the political economy of food

I started teaching a course on this topic in 1995. At that time, the concept was so extremely uninteresting (both to the political economists and to the cultural studies people) that the university not only wouldn’t pay us but wouldn’t even allow us access to classroom space. Tony Samara and I taught the course in our living room for several years and I continued to teach it annually through 2009.

The course has three topics:  production, trade, and consumption, or agroecology, economy, and consumer culture.

Every semester we took the students on a field trip to the farmers market, and then home to teach them how to cook the things we’d fed them during the course, and also how to use the vegetables they’d brought home from the market.

Many students from this class have gone on to become food activists.

The Syllabus is below

 

 

This course was developed in 1995 and taught annually at 4 universities until 2009, which is the last time the syllabus was updated.

all materials are provided for educational use only.

Books:

  • Christopher D. Cook, Diet for a Dead Planet. 2006: W W Norton & Co.
  • C. Clare Hinrichs, Thomas A. Lyson, ed., Remaking the North American Food System: Strategies for Sustainability. 2008: U of Nebraska Press
  • Angus Lindsay Wright, Wendy Wolford, To Inherit the Earth: The Landless Movement and the Struggle for a New Brazil. 2003: Food First Books

Schedule

week 1: introductory class

topic 1: production

Week 2 the green revolution

required readings

week 3 scale & efficiency (is bigger better?)

required readings

  • Cook, Diet for a Dead Planet pages 79-152 and 217-229.
  • Marty Strange, Family Farming. 1989: University of Nebraska Press, particularly chapters 1, 2, 5, 6.
  • Kevin Morgan, Terry Marsden, and Jonathan Murdoch, “Geographies of Agri-Food” 53-70 in Worlds of Food. 2006: Oxford University Press, Oxford. (this pdf includes the whole chapter; note that you only need to read to page 70)

optional readings

organizations and resources

Week 4 organic

required readings

• Cook, Diet for a Dead Planet pages 155-173

• Peter Goering, et. al, From the Ground Up: Rethinking Industrial Agriculture. 1993: Zed Books, London.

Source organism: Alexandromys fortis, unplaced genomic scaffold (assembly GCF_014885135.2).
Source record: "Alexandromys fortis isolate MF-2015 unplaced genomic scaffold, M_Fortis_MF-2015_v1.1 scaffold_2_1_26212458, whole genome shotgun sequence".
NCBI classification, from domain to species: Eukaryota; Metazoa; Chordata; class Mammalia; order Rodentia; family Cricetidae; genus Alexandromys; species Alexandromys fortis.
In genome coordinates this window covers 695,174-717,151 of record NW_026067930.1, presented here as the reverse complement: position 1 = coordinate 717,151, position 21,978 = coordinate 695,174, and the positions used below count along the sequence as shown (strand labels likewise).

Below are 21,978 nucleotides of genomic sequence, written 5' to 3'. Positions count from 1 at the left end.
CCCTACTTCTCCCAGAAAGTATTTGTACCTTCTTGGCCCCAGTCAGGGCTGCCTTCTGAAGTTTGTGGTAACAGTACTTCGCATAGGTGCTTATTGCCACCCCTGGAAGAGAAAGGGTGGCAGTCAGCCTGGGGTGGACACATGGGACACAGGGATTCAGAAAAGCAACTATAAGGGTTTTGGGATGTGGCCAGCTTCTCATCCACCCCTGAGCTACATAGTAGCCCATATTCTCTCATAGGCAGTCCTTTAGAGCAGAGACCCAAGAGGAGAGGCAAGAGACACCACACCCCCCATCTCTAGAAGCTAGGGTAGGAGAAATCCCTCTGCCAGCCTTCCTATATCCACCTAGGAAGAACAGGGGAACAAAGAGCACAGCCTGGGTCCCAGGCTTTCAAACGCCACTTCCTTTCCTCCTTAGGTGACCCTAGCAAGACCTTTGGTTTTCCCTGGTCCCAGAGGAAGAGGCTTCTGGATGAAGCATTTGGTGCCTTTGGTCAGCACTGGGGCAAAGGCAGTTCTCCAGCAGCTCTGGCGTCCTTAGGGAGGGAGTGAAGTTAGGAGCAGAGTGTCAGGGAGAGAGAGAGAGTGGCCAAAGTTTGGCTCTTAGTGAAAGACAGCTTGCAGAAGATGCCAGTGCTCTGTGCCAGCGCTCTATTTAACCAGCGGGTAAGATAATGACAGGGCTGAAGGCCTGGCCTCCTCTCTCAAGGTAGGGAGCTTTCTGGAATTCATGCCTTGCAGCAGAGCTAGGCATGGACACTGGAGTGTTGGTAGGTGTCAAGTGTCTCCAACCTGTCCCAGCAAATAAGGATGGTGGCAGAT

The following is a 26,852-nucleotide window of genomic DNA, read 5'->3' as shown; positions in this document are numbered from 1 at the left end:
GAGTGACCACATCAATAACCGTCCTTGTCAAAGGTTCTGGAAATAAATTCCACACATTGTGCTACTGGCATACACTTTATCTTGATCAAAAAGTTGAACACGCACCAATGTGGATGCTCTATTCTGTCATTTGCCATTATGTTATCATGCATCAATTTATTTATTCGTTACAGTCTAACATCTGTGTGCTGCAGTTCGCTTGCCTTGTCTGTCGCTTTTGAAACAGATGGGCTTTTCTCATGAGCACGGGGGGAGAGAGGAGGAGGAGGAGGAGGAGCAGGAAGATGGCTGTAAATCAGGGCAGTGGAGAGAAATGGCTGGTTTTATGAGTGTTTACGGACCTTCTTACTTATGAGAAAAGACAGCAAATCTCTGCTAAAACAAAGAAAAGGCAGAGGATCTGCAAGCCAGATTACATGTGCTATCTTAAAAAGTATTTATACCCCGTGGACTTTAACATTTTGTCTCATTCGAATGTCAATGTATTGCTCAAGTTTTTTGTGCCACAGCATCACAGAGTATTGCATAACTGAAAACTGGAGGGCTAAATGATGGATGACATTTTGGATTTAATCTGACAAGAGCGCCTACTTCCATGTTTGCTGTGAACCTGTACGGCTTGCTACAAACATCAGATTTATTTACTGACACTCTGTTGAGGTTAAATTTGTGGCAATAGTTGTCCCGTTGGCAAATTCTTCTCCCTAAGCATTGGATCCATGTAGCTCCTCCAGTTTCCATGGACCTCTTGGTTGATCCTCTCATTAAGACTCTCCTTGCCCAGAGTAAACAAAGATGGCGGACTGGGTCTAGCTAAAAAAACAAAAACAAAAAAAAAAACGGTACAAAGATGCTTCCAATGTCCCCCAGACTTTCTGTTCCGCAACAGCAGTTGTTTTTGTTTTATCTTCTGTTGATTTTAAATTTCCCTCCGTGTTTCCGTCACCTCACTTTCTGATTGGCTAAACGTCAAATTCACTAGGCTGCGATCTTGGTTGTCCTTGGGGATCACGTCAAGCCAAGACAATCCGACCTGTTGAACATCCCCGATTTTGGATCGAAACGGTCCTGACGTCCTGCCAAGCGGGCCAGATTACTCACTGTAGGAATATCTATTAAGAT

• AND one from each section below:

synthetic pesticides and fertilizers

Week 5 “alternative” production

required readings

• Edward Goldsmith interviews Mudiyanse Tennekoon, “Traditional Agriculture in Sri Lanka”, The Ecologist, 1982. Reprint 47-56 [10]

• Nicanor Perlas, “Detoxifying the Green Revolution”: A Success Story From the Philippines”

one from each section below:

Agroecology

 

recommended film: Global Gardener (Permaculture)

 

 

Week 6 biotechnology

what is it?

regulations & policy

Mae-Wan Ho, “The End of Bad Science and Beginning Again with Life”. Lecture for Conference on “The Limit of Natural Selection”, French Senate, Paris, March 18, 2000.

 

topic 2 : economics

Week 7 international economics

required:

• Cook Diet for a Dead Planet pages 229-242

• any four articles below

Week 8 free trade

required: read at least 5 articles from below

organizations and resources

  • recommended film: This is What Free Trade Looks Like

week 9 alternative trade

required:

C. Clare Hinrichs & Thomas A. Lyson, ed., Remaking the North American Food System. 2007: University of Nebraska Press: pages 65-344.

Herman Daly, “A Steady-State Economy“. Sustainable Development Commission, UK (April 24, 2008).

Read one from each section below.

urban agriculture

fair trade

community currency

organizations and resources

 

Recommended readings

  • John C. Cross, Informal Politics: Street Veendors and the State in Mexico City. 2002: Cambridge University Press.

topic 3 : consumption

Week 11 food culture studies

Week 12 land reform

Angus Lindsay Wright, Wendy Wolford, To Inherit the Earth: The Landless Movement and the Struggle for a New Brazil. 2003: Food First Books.

 

 

 

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